Moscow’s turn: The Russian version of the conflict in Ukraine


 

Since 2014, the conflict in Ukraine, which started as a result of the Euromaidan, has been continuing. Western Media reported well during the first half of the conflict, the Syrian civil war taking the stage soon afterwards, Ukraine fading from the European Union’s (EU) TV-screens. However, to what extent can we believe what we hear in Western media, without hearing the point of view of Russia itself? ______________________________________________________________________________________________
Authors: Derek W. Brokowski
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Embassy of the Russian Federation in Madrid. (Image Source: Derek N. Photography)

In an interview with Mr. Evgeny Evdokimov, the First Secretary of the Embassy of the Russian Federation in Madrid, Mr. Evdokimov explains Russia’s point of view and stance in the conflict, in contrast to that issued by Western European media.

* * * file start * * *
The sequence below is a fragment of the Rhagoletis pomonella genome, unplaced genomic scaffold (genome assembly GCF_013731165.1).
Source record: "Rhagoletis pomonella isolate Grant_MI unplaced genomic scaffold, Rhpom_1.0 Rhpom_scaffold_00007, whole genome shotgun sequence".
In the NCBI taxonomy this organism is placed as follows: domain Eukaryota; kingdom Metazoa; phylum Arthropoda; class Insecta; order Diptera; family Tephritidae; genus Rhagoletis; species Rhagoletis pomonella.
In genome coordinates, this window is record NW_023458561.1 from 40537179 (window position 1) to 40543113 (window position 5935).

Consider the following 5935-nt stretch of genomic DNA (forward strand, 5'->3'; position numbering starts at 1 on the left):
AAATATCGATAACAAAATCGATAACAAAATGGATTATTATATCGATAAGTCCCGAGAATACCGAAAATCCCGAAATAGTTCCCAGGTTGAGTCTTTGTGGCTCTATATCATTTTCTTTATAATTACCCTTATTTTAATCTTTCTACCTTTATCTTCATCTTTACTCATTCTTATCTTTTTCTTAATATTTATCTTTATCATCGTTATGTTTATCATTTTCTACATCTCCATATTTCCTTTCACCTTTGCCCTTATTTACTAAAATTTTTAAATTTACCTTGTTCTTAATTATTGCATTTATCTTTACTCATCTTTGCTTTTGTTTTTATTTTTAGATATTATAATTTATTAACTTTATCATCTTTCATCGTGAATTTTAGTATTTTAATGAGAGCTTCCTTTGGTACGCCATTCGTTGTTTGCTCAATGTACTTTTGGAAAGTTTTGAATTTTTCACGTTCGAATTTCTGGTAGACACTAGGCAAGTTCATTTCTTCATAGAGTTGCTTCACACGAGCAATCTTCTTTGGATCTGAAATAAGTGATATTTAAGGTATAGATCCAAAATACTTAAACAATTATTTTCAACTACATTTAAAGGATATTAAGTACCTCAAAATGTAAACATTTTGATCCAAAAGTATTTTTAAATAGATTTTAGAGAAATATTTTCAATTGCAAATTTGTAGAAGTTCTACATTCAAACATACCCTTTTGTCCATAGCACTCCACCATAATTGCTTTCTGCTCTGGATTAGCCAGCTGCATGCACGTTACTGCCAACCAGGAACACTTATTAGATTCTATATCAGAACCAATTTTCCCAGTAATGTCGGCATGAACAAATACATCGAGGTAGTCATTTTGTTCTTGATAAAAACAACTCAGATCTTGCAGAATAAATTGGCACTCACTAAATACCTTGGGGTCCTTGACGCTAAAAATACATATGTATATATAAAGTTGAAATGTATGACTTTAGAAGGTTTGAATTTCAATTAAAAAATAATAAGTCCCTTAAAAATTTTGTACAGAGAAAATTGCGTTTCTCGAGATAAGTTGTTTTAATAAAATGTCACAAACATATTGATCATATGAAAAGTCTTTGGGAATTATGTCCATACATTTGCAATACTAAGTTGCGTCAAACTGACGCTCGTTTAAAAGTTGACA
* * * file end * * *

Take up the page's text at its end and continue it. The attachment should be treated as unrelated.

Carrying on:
The conflict in Ukraine, which started in February 2014, by Russia’s annexation of Crimea following a referendum celebrated on the autonomous peninsula, which the Ukrainian government in return declared illegal, is one of the major political crises Europe has experienced in the 21st century.

European media has done a great job reporting about Russia’s aggressions against Ukraine, as well as the violation of bilateral as well as multilateral treaties in which both countries were included. However, the role of Western Media is an important component of how we perceive the conflict in Ukraine. In Russia, Western Media has been called out to be biased, mostly reporting in favour of Ukraine and the actions of the European Union against Russia.

Interested in the conflict, although not identifying as pro-Russian, I have decided to exclusively interview the First Secretary of the Russian Embassy in Madrid, Mr. Evgeny Evdokimov. I knew the Ukrainian side of the conflict already, however I felt the need to be able to understand those opposing me, those in favour of Russia, and not Ukraine.